Madrid, como te extraño.
Have you ever taken a trip that changed your entire perspective of life and the world? That was this trip for me; a solo (and partially unplanned) voyage to a new city and country with a language I'm still becoming fluent in and a million and one experiences for me to explore. It's been several months since my trip came and went and I've dealt with a lot from work to life since then which has kept me from sharing this splendor of a trip. Even when the toughest of battles have come my way over the past few months, I still have the peace and sense of wonder that Madrid brought me to help carry me through the days.
Madrid isn't usually a city that wanderlusters speak of as often as Paris, Barcelona, or Amsterdam, but for that exact reason it sparked an interest in me to start my exploration of Spain here. It's a tad less touristy than it's major city counterpart in the north, which was perfect for someone like me who was traveling to practice her newfound language skills and eat her way through the city without having to be surrounded by Americans.
In my eyes, AirBnB is the only way to travel if your purpose of traveling is to live like a local instead of a tourist. For my trip to Spain, I rented a studio for myself which ended up being cheaper than a one bedroom hotel! In the neighborhood of La Latina (where I stayed), it's traditional for apartments to have elevated beds. It was a cool feature, but I opted to sleep on the couch since I had a hunch that I would slip down the ladder in my morning grogginess.
The penthouse space was nothing short of amazing from the views to the accommodations, and I was so surprised to see how many awesome AirBnBs there were in the area with such great locations and architecture for an affordable price I could barely come across for renting a room in an AirBnB in the US. If you're heading to Madrid, I highly recommend the neighborhood of La Latina to stay in because of its plethora of restaurant and bar options and accessibility to most major sites (Plaza Mayor, Puerto del Sol, Parque de El Retiro) and shopping districts (Gran Vía).
In my entire four day stay in Madrid, I only took the train una vez (once) and that was from the airport to my AirBnB. Throughout my stay, I walked everyone. Yes, that means no Uber or Lyft rides either. From my accommodations, everything was so easily accessible that there was no point in using anything but my own two feet to get from points A-Z which isn't much different than what I typically do in NYC.
I visited Plaza Mayor (an enclosed square with tons of restaurants), Puerto del Sol (another plaza just 5 minutes from Plaza Mayor), Gran Vía (one of the main shopping districts where I spent mad Euros), Palacio Real de Madrid, and Parque de El Retiro (which was the most beautiful and pleasant park I have ever been too).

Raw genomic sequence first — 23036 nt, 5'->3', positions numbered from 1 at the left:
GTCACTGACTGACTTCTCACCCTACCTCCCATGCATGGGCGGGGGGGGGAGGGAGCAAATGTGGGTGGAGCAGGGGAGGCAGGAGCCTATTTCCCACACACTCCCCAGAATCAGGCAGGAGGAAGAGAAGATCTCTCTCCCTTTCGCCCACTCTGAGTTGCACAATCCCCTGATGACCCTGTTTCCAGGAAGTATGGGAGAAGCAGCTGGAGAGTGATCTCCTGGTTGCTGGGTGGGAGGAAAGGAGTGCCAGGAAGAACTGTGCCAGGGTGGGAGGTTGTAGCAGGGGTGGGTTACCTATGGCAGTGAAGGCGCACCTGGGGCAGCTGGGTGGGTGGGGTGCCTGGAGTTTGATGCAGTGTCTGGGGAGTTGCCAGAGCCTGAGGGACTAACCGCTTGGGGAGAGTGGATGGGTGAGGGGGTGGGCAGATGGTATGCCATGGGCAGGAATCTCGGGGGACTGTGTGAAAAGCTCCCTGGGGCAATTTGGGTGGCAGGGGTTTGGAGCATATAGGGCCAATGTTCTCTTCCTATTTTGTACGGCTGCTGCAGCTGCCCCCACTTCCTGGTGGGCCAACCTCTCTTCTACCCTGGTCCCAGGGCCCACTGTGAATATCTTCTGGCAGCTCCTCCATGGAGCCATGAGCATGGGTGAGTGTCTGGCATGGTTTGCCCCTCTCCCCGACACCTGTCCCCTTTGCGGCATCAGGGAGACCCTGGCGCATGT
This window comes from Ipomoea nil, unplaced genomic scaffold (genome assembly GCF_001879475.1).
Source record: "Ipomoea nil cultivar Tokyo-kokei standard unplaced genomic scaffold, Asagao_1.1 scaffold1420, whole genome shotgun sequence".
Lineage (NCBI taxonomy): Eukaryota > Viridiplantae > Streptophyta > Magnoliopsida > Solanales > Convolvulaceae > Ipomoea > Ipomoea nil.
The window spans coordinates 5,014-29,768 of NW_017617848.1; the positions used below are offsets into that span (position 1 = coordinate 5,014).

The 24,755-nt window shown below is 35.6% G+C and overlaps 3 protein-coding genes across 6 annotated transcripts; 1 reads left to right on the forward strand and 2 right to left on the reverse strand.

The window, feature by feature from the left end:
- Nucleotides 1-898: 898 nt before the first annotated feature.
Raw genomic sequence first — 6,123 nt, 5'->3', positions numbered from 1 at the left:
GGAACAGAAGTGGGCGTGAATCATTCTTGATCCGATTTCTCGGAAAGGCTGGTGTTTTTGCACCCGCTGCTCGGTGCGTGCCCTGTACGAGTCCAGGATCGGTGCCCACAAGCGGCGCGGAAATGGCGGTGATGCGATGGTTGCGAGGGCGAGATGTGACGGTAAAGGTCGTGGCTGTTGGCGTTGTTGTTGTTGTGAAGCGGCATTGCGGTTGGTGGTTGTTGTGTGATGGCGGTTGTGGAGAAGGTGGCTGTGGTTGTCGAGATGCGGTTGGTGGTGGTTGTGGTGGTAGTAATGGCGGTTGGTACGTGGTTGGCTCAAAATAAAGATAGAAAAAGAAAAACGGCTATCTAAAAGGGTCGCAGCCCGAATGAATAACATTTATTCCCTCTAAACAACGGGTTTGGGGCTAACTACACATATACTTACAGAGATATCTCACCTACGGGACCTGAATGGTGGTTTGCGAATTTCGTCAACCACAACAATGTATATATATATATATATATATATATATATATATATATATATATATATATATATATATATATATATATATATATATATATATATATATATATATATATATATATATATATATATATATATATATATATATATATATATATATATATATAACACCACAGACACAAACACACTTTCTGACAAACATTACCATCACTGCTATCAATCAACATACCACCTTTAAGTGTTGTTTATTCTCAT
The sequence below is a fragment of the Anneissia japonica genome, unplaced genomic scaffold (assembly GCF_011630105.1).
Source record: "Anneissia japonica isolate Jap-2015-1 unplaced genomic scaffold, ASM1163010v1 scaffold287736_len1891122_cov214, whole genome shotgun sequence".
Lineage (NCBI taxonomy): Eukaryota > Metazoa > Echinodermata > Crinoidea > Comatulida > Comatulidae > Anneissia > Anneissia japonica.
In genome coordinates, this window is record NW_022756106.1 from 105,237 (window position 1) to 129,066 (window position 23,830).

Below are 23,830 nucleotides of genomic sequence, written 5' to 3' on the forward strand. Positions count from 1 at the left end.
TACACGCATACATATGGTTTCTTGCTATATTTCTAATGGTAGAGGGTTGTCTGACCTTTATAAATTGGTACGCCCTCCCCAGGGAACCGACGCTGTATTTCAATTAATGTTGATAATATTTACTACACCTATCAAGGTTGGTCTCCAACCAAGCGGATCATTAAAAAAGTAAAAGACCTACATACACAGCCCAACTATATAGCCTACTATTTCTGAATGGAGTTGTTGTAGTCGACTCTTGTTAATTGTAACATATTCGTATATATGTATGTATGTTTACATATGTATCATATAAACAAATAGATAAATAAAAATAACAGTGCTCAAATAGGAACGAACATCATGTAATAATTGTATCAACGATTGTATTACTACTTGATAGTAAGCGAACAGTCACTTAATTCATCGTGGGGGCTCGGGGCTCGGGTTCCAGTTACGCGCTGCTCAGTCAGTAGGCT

If there's three things that I noticed about Spanish cuisine, it's that their prices are much more affordable than NYC, the portions are not NYC comparable (apparently a dish I almost licked the plate for was to share with 2+ people...oops), and that these people love pork and seafood (which I wasn't mad at).
During most of my restaurant visits, I was far too hungry to take pictures (specifically my paella and the most glorious chilled poached egg on toast appetizer), but I did manage to snag a shot of my famous bocadilla de calamares (calamari sandwich), a fries, crab sauce, and egg dish, all the treats I wish I could have gobbled up at La Mallorquina (a bakery in Puerto del Sol that dates back to 1894!), and my churros con chocolate at San Gines (which I had twice in four days...). There wasn't a single thing that I ate in Madrid that wasn't spectacular. As a Caribbean girl, I'm big on flavor and there was no lack thereof in this town.
Wrapping this post up, I'll leave you all with a few tips for your future travels to Madrid.
1) Learn some Spanish: Yes, many people speak English but don't expect them to for you. Learn the basics of getting around just as a non-English speaker would when visiting the US.
2) Roll your R's and RR's: If you do speak Spanish, don't half-ass it. I can't tell you how many snickering waiters I saw chuckling when someone tried to speak Spanish to them but were too afraid go all the way which just made them sound silly. I mean, they'll understand you but it's not how the language is spoken.
3) Come with a group: I am all for traveling alone and this was a great solo trip, but Madrid is definitely a city where people do everything in pairs or more. If you want to have to most fun, bring some people along.
4) Take a nap before you party: People in Madrid party until the sun comes up. They're hardcore.
5) Black people exist in Madrid: But mainly black men who are immigrants from African nations.